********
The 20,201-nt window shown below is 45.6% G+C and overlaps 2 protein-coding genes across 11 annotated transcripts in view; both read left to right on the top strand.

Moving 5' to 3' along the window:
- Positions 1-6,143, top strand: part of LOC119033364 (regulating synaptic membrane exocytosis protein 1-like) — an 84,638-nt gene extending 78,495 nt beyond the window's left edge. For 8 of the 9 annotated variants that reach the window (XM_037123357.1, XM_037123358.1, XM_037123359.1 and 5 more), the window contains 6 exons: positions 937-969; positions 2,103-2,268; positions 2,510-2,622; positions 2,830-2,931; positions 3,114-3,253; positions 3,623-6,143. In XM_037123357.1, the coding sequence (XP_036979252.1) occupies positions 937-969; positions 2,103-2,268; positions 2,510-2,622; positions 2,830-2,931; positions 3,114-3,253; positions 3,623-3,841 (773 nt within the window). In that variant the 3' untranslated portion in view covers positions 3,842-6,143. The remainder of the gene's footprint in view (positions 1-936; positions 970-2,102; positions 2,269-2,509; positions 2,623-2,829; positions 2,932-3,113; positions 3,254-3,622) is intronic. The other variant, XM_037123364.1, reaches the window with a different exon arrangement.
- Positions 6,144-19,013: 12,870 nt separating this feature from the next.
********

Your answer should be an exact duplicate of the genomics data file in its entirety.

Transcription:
The 20,201-nt window shown below is 45.6% G+C and overlaps 2 protein-coding genes across 11 annotated transcripts in view; both read left to right on the top strand.

Moving 5' to 3' along the window:
- Positions 1-6,143, top strand: part of LOC119033364 (regulating synaptic membrane exocytosis protein 1-like) — an 84,638-nt gene extending 78,495 nt beyond the window's left edge. For 8 of the 9 annotated variants that reach the window (XM_037123357.1, XM_037123358.1, XM_037123359.1 and 5 more), the window contains 6 exons: positions 937-969; positions 2,103-2,268; positions 2,510-2,622; positions 2,830-2,931; positions 3,114-3,253; positions 3,623-6,143. In XM_037123357.1, the coding sequence (XP_036979252.1) occupies positions 937-969; positions 2,103-2,268; positions 2,510-2,622; positions 2,830-2,931; positions 3,114-3,253; positions 3,623-3,841 (773 nt within the window). In that variant the 3' untranslated portion in view covers positions 3,842-6,143. The remainder of the gene's footprint in view (positions 1-936; positions 970-2,102; positions 2,269-2,509; positions 2,623-2,829; positions 2,932-3,113; positions 3,254-3,622) is intronic. The other variant, XM_037123364.1, reaches the window with a different exon arrangement.
- Positions 6,144-19,013: 12,870 nt separating this feature from the next.